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Anticrack-associated faulting at very high pressure in natural olivine

An Erratum to this article was published on 17 January 1991


SHALLOW earthquakes are produced by brittle shear fracture of rock and/or fictional sliding on pre-existing fault surfaces1. At very high pressures, however, brittle fracture and frictional sliding are impossible because frictional resistance to movement on any potential fault surface is so great that ductile stress-relief processes accomodate strain at lower shear stresses than those necessary to activate faulting. Nevertheless, more than 20% of earthquakes with magnitudes greater than five occur at depths greater than 300km, where the pressure exceeds l0 GPa (ref. 2). Possible explanations for this paradox have been offered by several recent experimental studies of shearing instabilities associated with phase transformations at high 3–8. One of these mechanisms is associated with anticrack development during the olivine → spinel (α → γ) phase transformation in Mg2GeO4 at pressures of 1–2 GPa (refs 4–6); it is particularly attractive because it operates between mineral structures known to occur in the mantle. We show here that this mechanism also can operate in natural silicate olivine, (Mg,Fe)2SiO4, during onset of the α → β transformation at the much higher pressures at which deep earthquakes occur. These results lend strong support to the hypothesis that the anticrack mechanism is responsible for such earthquakes4.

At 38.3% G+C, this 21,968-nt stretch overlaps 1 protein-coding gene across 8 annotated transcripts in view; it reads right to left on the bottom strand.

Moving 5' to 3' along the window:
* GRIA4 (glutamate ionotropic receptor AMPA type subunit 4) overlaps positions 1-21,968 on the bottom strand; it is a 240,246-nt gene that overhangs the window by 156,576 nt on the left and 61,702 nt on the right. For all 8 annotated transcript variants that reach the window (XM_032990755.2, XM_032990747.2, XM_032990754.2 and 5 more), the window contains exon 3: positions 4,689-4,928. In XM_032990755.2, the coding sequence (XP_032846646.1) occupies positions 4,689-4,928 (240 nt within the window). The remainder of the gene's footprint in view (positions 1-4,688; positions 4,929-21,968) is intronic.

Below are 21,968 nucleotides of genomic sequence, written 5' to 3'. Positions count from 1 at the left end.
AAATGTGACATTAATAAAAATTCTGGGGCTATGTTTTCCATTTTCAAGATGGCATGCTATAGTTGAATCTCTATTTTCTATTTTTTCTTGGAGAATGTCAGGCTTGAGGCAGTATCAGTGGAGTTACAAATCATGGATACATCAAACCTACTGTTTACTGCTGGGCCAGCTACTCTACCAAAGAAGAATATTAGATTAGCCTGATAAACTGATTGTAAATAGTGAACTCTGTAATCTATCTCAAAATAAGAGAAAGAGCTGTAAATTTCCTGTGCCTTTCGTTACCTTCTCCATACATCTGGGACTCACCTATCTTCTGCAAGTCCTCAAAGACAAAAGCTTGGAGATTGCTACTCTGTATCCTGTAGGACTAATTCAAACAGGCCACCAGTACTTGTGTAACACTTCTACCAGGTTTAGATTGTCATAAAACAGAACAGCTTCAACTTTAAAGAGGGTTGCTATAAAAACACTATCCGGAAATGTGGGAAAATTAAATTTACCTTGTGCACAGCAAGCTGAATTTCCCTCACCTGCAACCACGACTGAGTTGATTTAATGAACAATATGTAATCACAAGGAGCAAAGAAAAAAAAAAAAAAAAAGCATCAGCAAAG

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Green, H., Young, T., Walker, D. et al. Anticrack-associated faulting at very high pressure in natural olivine. Nature 348, 720–722 (1990).

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